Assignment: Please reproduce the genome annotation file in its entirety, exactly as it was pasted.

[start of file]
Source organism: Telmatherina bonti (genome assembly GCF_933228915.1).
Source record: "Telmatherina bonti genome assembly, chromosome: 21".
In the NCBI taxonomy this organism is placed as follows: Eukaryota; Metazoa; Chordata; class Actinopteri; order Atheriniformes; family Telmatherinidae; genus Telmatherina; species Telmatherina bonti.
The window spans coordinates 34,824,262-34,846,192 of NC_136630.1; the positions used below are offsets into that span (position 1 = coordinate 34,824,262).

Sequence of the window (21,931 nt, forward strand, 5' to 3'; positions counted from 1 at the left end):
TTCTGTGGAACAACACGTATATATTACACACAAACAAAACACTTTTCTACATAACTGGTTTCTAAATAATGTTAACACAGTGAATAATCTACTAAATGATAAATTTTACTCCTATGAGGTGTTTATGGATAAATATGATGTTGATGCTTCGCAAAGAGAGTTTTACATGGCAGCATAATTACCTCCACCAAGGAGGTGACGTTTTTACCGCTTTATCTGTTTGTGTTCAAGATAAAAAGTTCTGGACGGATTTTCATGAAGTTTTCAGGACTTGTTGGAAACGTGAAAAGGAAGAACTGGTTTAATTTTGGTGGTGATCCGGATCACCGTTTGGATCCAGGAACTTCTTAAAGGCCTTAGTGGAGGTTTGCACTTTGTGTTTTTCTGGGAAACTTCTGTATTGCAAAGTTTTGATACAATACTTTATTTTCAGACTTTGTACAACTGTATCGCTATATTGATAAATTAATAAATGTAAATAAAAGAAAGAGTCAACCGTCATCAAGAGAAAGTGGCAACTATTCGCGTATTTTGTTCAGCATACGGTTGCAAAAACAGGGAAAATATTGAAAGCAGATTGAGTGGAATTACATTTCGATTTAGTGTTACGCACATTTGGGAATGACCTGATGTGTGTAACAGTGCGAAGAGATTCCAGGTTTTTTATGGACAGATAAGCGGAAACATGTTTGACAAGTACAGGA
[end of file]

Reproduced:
Source organism: Telmatherina bonti (genome assembly GCF_933228915.1).
Source record: "Telmatherina bonti genome assembly, chromosome: 21".
In the NCBI taxonomy this organism is placed as follows: Eukaryota; Metazoa; Chordata; class Actinopteri; order Atheriniformes; family Telmatherinidae; genus Telmatherina; species Telmatherina bonti.
The window spans coordinates 34,824,262-34,846,192 of NC_136630.1; the positions used below are offsets into that span (position 1 = coordinate 34,824,262).

Sequence of the window (21,931 nt, forward strand, 5' to 3'; positions counted from 1 at the left end):
TTCTGTGGAACAACACGTATATATTACACACAAACAAAACACTTTTCTACATAACTGGTTTCTAAATAATGTTAACACAGTGAATAATCTACTAAATGATAAATTTTACTCCTATGAGGTGTTTATGGATAAATATGATGTTGATGCTTCGCAAAGAGAGTTTTACATGGCAGCATAATTACCTCCACCAAGGAGGTGACGTTTTTACCGCTTTATCTGTTTGTGTTCAAGATAAAAAGTTCTGGACGGATTTTCATGAAGTTTTCAGGACTTGTTGGAAACGTGAAAAGGAAGAACTGGTTTAATTTTGGTGGTGATCCGGATCACCGTTTGGATCCAGGAACTTCTTAAAGGCCTTAGTGGAGGTTTGCACTTTGTGTTTTTCTGGGAAACTTCTGTATTGCAAAGTTTTGATACAATACTTTATTTTCAGACTTTGTACAACTGTATCGCTATATTGATAAATTAATAAATGTAAATAAAAGAAAGAGTCAACCGTCATCAAGAGAAAGTGGCAACTATTCGCGTATTTTGTTCAGCATACGGTTGCAAAAACAGGGAAAATATTGAAAGCAGATTGAGTGGAATTACATTTCGATTTAGTGTTACGCACATTTGGGAATGACCTGATGTGTGTAACAGTGCGAAGAGATTCCAGGTTTTTTATGGACAGATAAGCGGAAACATGTTTGACAAGTACAGGA